STATE of Kansas, Appellee, v. Stanton HOLT, Appellant.
Stanton Holt directly appeals the district court's summary dismissal of his motion for new trial filed 16 years after his convictions. Because we agree the motion was untimely, we affirm. Our jurisdiction is under K.S.A. 22–3601(b) (convicted of Class A felony; maximum sentence of life imprisonment imposed).
In 1994, Holt was convicted by a jury of more than 60 offenses, including two counts of first-degree murder that arose out of a series of burglaries and related offenses in Junction City, Kansas. His controlling sentence is life plus 123 to 355 years. On direct appeal, Holt claimed jury instruction errors, insufficient evidence, and double jeopardy violations. This court affirmed in State v. Holt (Holt I ), 260 Kan. 33, 917 P.2d 1332 (1996).
Holt has pursued many avenues of postconviction relief in Geary County District Court. He has filed four pro se habeas corpus motions under K.S.A. 60–1507; two pro se motions to correct an illegal sentence under K.S.A. 22–3504; a letter to the district court, which was treated as a motion for reconsideration; and the motion for new trial under K.S.A.2010 Supp. 22–3501 (republished without amendment as K.S.A.2012 Supp. 22–3501 and hereafter K.S.A.2012 Supp. 22–3501), which is the subject of this appeal. He has also filed two habeas corpus motions under 28 U.S.C. § 2254 in United States District Court for the District of Kansas. Each of these motions was denied and affirmed on appeal, except for one motion to correct an illegal sentence that was granted by the Kansas Court of Appeals for one count that did not affect Holt's controlling sentence. See Holt v. State (Holt III), No. 89,273, 2003 WL 22990148, at *1 (Kan.App.2003) (unpublished opinion).
Holt filed his first 60–1507 motion in 1997. It raised several issues, including defective and multiplicitous complaint/information, prosecutorial misconduct, and ineffective assistance of trial counsel. The district court appointed counsel and set an evidentiary hearing. Before the hearing, the State filed a motion to dismiss, which Holt's attorney acquiesced to and the district court granted. The Court of Appeals affirmed the dismissal, noting: “In the opinion of Holt's lawyer and the district court, the 60–1507 petition failed to raise substantial issues of law or triable issues of fact. On appeal, Holt cites nothing in the record to support his petition.” Holt v. State (Holt II ), No. 81,489, unpublished opinion filed January 29, 1999 (Kan.App.), slip op. at 2.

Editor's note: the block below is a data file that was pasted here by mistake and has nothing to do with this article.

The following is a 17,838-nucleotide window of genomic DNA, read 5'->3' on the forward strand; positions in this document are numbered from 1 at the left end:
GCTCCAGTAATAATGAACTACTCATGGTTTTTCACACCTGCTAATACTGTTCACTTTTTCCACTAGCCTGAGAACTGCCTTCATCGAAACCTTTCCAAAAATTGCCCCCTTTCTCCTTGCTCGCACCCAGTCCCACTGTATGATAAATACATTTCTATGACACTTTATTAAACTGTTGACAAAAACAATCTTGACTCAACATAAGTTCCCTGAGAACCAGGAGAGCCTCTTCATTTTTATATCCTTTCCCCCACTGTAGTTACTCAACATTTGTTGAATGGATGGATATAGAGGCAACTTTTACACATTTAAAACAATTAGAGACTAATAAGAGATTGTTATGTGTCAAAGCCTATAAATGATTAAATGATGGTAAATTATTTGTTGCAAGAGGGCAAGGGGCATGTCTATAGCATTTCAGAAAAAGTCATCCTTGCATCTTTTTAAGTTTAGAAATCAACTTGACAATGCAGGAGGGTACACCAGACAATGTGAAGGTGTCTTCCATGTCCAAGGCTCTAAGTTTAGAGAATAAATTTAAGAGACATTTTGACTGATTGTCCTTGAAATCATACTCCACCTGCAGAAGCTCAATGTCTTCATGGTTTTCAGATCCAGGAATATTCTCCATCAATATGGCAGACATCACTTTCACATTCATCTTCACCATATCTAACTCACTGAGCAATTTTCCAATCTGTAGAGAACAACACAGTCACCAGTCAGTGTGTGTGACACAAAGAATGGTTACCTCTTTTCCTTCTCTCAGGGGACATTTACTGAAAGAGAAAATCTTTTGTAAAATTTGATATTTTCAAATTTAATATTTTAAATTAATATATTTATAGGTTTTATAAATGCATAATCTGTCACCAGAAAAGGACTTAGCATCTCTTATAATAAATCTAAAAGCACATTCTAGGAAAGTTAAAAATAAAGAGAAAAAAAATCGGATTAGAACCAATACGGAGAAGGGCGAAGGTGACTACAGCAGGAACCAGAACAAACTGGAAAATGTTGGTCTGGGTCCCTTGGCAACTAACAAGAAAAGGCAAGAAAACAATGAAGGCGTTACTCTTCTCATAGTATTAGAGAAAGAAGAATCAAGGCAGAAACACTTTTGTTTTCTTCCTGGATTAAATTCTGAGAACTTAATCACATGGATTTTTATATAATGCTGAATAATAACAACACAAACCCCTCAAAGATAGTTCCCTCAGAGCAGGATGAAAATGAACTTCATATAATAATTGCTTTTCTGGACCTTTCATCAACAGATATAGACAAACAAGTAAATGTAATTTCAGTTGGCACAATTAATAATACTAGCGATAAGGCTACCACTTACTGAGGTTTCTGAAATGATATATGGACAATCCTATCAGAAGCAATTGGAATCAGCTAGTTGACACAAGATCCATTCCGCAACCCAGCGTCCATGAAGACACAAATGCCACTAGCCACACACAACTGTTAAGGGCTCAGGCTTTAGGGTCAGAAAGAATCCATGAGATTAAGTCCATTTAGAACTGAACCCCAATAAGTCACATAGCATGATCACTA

Holt's second 60–1507 motion raised issues similar to the first, including defective and multiplicitous complaint/information, biased jury foreman, and ineffective assistance of counsel. Specifically, Holt claimed his trial counsel was ineffective for failing to object to prosecutorial misconduct, which denied him due process. The Court of Appeals affirmed the district court's dismissal of the motion, stating that the ineffective assistance of counsel claims raised in Holt's second 60–1507 motion were “a variation of issues Holt previously raised either in his direct appeal or in his initial 1507 motion.” Holt III, 2003 WL 22990148, at *3. It further noted that the juror bias claim could have been raised on direct appeal or in his first 60–1507 motion.
Holt's third 60–1507 motion raised issues similar to both prior 60–1507 motions, including prosecutorial misconduct and ineffective assistance of trial counsel. After noting that the issues were resolved in Holt's direct appeal and two prior 60–1507 motions, the district court dismissed Holt's third motion as successive and an abuse of remedy. The Court of Appeals affirmed in Holt v. State (Holt IV ), No. 96,270, 2007 WL 1413131, at *2–4 (Kan.App.2007) (unpublished opinion).
When Holt filed his third 60–1507 motion, he also filed a motion to correct illegal sentence under K.S.A. 22–3504. It also raised issues similar to those contained in his direct appeal and prior 60–1507 motions, including defective and multiplicitous complaint/information, prosecutorial misconduct, biased jury foreman, and ineffective assistance of trial counsel. The district court summarily denied the motion, and the Court of Appeals affirmed. State v. Holt (Holt V ), No. 96,169, 2007 WL 1309615, at *2–4 (Kan.App.2007) (unpublished opinion), rev. denied 284 Kan. 948 (2007).